History is destroyed across the world every day. Roads need to be built, farms expanded, and homes constructed. The remains of ancient civilisations, which generally appear as gentle mounds on otherwise flat ground, are simply in the way.
Their destruction is often unintentional, unnoticed. In many ways, historical preservation is about luck. Sites survive not because they are actively protected, but because they aren’t in the way of modernity.
“The landscapes are full of heritage,” says Cameron Petrie, professor in South Asian archaeology at the University of Cambridge and the principal investigator of the Mapping Archaeological Heritage in South Asia (MAHSA) project.
Launched in 2020, it is a collaboration between Cambridge and a host of archaeologists and researchers throughout India and Pakistan to develop an open-source and free database of heritage sites throughout the Indus River Basin.
It aspires to be the first complete catalogue of heritage in the region and is funded in its current form until the end of March 2024.
The project’s goal is to combine data from both contemporary research and survey maps dating back to British colonisation.
It has currently digitised more than 9,000 records and identified over 6,000 possible archaeological sites they hope archaeologists will be able to survey in future studies. “In my time, I’ve watched things disappear and be destroyed,” says Petrie, who has conducted research in India and Pakistan since 2007.
Adding heritage sites to an online database does not mean that development will cease. Abhayan GS and Rajesh RV, professors of archaeology at the University of Kerala, who collaborate with the MAHSA project, say, “We are not saying that through this project we can save the sites, but we can at least have some data on them and say at least there was a site.” They have been excavating remains from the Harappan Civilisation in Kutch, Gujarat, since 2016.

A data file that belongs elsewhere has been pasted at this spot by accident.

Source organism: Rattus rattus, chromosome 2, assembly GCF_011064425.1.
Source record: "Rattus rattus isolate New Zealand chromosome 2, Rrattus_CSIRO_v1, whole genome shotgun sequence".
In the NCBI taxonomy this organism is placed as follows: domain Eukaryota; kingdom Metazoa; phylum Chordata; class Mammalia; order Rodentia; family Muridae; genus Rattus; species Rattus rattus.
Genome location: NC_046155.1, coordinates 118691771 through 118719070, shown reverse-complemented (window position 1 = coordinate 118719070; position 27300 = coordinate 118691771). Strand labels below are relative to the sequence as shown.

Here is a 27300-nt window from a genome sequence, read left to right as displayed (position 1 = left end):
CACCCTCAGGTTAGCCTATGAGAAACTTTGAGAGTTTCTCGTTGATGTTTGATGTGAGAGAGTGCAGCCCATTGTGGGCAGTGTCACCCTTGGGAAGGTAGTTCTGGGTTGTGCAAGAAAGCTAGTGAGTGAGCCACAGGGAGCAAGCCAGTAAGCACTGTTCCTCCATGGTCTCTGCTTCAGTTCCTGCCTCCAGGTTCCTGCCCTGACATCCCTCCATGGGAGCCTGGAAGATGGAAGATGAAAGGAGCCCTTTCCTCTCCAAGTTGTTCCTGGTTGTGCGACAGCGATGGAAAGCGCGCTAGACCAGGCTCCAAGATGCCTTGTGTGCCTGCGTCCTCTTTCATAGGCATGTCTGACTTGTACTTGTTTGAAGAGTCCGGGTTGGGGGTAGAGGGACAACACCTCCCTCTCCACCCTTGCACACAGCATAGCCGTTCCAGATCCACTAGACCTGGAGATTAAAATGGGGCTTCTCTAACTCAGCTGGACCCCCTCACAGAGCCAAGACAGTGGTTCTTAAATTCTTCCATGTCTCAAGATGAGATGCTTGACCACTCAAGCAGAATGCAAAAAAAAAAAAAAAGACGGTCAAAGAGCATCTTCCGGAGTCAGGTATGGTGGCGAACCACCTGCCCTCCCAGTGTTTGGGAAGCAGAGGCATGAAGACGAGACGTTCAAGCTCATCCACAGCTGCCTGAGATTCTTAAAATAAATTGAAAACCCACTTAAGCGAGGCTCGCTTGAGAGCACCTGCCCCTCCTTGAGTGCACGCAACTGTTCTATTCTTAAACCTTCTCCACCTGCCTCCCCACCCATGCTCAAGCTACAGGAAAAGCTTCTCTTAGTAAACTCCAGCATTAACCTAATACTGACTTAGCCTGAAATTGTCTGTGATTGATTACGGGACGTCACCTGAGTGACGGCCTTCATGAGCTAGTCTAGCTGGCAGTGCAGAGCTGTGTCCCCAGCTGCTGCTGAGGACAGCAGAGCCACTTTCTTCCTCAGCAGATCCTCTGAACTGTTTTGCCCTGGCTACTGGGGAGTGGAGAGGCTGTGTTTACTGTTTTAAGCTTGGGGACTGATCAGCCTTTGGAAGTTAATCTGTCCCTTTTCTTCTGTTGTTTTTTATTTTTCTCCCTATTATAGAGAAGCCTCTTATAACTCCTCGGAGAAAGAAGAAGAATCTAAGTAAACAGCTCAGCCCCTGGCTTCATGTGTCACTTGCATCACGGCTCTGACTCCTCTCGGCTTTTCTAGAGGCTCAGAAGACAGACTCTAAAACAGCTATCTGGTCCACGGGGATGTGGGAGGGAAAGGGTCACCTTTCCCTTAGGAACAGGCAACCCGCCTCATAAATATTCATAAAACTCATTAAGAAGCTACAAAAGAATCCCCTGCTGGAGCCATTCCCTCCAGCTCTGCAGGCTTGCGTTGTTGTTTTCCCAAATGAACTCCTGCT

They say archaeological and historical preservation is a delicate balance between academics, government and the local populace. The task is made particularly challenging since there are no existing laws requiring the identification of heritage sites in advance of development projects.
“Development should be sustainable by considering heritage,” Abhayan says, adding, “There should be more government investments.”
In many ways, MAHSA is about communicating with the present as much as it is about documenting the past. The project relies heavily on satellite imagery, digitised survey maps and machine learning in order to document heritage sites and assess their current status.
It makes all of these tools publicly available in order to encourage as much participation as possible. It also conducts workshops for college students, faculties, and facilitates discussions with nongovernmental organisations, villagers and other stakeholders in order to actively help find ways to both support development and preserve local heritage and histories.
“Having these conversations about heritage and what it is, and these examples of documentation, are important to the process,” Petrie says. “It’s not an on-off switch. It’s like a progressive thing. If a site is protected, often a fence is put around it. That means the things inside are protected, but the ones outside are not. The question is, where do you put the fence?”